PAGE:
Calman Shemi was born in Argentina in 1939 and graduated from the school of Sculpture and Ceramics in Mendoza, where he was a student of the noted sculpture Rudi Lehman. In 1961, Mr. Shemi settled in Israel and joined Kibbutz Carmia.
Shemi has acknowledged many influences in his art and his life; the dramatic colors of his childhood in Argentina, the sun-baked landscape of his home in Israel, the sensuous colorism of Matisse, the philosophies of his art teachers, and even the ritualistic symbols of the ancient past. His working method, which relies on the assistance of skilled artisans to execute much of the technical part of producing his works, affirms Shemi's strong commitment to the communal ethic rooted in his experience on the Kibbutz.
In 1977, Shemi's work became an international symbol of peace when Israel's President Katzir presented a Shemi painting to the late President Anwar Sadat of Egypt.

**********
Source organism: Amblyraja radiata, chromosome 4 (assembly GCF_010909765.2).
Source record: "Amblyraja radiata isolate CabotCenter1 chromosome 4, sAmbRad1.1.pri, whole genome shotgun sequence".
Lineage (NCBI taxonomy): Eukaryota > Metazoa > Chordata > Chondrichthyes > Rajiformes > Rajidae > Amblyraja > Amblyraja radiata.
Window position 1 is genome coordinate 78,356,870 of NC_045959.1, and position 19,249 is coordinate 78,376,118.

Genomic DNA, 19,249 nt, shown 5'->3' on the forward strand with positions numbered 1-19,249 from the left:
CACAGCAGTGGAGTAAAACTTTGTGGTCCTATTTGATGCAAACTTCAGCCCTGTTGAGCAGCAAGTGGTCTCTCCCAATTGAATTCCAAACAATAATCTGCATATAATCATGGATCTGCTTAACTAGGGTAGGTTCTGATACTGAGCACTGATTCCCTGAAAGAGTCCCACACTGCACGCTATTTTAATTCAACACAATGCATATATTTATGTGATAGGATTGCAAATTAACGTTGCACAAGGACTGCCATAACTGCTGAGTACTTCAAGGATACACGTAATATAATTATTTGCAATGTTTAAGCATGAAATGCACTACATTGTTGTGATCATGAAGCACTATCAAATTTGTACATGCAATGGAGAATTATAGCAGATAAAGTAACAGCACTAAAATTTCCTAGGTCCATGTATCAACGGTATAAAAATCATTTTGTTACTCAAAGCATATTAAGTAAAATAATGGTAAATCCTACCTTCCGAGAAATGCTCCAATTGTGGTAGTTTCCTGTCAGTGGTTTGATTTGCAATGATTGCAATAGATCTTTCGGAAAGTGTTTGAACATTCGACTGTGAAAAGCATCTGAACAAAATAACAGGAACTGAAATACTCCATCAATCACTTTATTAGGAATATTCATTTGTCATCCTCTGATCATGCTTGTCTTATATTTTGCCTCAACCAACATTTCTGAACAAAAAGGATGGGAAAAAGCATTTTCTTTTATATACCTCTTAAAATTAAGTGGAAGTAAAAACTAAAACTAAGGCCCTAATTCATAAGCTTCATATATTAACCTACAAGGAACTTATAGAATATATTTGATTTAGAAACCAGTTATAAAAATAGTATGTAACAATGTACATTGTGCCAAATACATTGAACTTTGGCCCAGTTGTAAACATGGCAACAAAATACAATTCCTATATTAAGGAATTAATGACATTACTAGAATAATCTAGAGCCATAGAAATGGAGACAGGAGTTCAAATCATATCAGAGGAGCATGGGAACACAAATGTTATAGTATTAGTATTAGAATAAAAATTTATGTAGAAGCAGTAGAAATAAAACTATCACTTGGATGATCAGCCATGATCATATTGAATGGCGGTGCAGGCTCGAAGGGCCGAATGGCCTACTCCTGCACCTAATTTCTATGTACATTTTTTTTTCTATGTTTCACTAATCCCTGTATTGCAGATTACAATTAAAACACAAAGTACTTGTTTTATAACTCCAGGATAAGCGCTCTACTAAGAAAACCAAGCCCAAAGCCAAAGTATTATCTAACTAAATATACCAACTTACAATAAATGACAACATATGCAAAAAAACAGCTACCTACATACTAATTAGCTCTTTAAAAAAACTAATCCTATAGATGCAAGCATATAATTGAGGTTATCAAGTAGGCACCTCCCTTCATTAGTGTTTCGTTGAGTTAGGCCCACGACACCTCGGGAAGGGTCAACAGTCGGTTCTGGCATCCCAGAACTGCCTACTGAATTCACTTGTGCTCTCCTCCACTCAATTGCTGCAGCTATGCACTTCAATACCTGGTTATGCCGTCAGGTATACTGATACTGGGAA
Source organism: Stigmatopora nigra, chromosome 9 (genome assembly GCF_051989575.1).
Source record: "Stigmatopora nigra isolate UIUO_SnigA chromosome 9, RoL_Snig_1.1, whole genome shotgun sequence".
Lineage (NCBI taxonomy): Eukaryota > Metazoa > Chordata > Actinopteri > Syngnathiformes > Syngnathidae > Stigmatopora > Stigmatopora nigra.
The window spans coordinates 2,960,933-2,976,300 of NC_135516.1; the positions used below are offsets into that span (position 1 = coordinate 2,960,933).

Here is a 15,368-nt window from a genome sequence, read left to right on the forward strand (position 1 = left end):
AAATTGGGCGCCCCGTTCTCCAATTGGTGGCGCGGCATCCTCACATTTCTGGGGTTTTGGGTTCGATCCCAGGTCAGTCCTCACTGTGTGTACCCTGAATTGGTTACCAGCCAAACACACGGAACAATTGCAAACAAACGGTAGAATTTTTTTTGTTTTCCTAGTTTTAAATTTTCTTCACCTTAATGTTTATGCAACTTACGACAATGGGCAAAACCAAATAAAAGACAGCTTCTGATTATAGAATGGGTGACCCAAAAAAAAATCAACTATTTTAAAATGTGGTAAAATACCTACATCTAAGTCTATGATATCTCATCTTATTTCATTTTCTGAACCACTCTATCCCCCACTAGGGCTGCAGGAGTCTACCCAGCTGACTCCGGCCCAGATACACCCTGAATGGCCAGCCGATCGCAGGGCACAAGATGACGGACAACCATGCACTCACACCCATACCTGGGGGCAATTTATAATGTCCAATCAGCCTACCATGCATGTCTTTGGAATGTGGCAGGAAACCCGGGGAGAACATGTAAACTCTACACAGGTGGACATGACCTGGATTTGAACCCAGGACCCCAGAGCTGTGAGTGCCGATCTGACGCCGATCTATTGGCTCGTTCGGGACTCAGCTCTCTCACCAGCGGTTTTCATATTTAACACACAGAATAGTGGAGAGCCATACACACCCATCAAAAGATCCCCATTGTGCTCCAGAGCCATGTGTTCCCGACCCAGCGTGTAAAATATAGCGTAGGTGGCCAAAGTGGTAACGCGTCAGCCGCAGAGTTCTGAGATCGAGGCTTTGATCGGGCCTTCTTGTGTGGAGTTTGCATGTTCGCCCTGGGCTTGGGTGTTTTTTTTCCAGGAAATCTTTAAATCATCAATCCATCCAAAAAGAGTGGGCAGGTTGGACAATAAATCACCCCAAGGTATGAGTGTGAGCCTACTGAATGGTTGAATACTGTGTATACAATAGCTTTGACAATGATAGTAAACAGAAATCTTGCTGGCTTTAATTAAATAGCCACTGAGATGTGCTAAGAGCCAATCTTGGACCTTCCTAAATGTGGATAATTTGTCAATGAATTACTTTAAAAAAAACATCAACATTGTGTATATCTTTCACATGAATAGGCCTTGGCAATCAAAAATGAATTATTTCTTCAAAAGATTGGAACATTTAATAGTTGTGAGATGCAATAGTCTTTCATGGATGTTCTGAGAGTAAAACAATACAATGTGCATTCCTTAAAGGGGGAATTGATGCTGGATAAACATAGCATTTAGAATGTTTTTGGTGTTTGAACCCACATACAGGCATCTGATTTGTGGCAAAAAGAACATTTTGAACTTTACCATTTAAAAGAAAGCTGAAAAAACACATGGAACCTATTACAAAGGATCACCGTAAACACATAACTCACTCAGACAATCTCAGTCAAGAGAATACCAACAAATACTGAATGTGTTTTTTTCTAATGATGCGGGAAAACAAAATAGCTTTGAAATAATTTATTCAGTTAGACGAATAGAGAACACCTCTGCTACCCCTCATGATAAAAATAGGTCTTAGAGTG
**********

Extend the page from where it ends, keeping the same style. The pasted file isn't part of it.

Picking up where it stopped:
Shemi moved to Jerusalem in 1981 and utilizing an original technique that he invented, developed, and eventually registered and patented, he began working in the new medium called "Soft-Paintings". Each soft-painting is created with thousands of pieces of felt and woolen threads, which Shemi uses to create a painting of unique texture, rich and strong in content and color, yet soft to the touch.
In 1993, after twelve years, Calman Shemi began a new medium, Laser Cut Metal Sculptures. As with all of Shemi's works they are done in bold vibrant colors that enhance nature rather than copy it, and add volume and a three dimensional feel due to multi-layers and the intentional shadows they create.
Works by Shemi are displayed in the permanent collection of
The Spertus Museum of Judaica, Chicago;as well as numerous private collections world wide.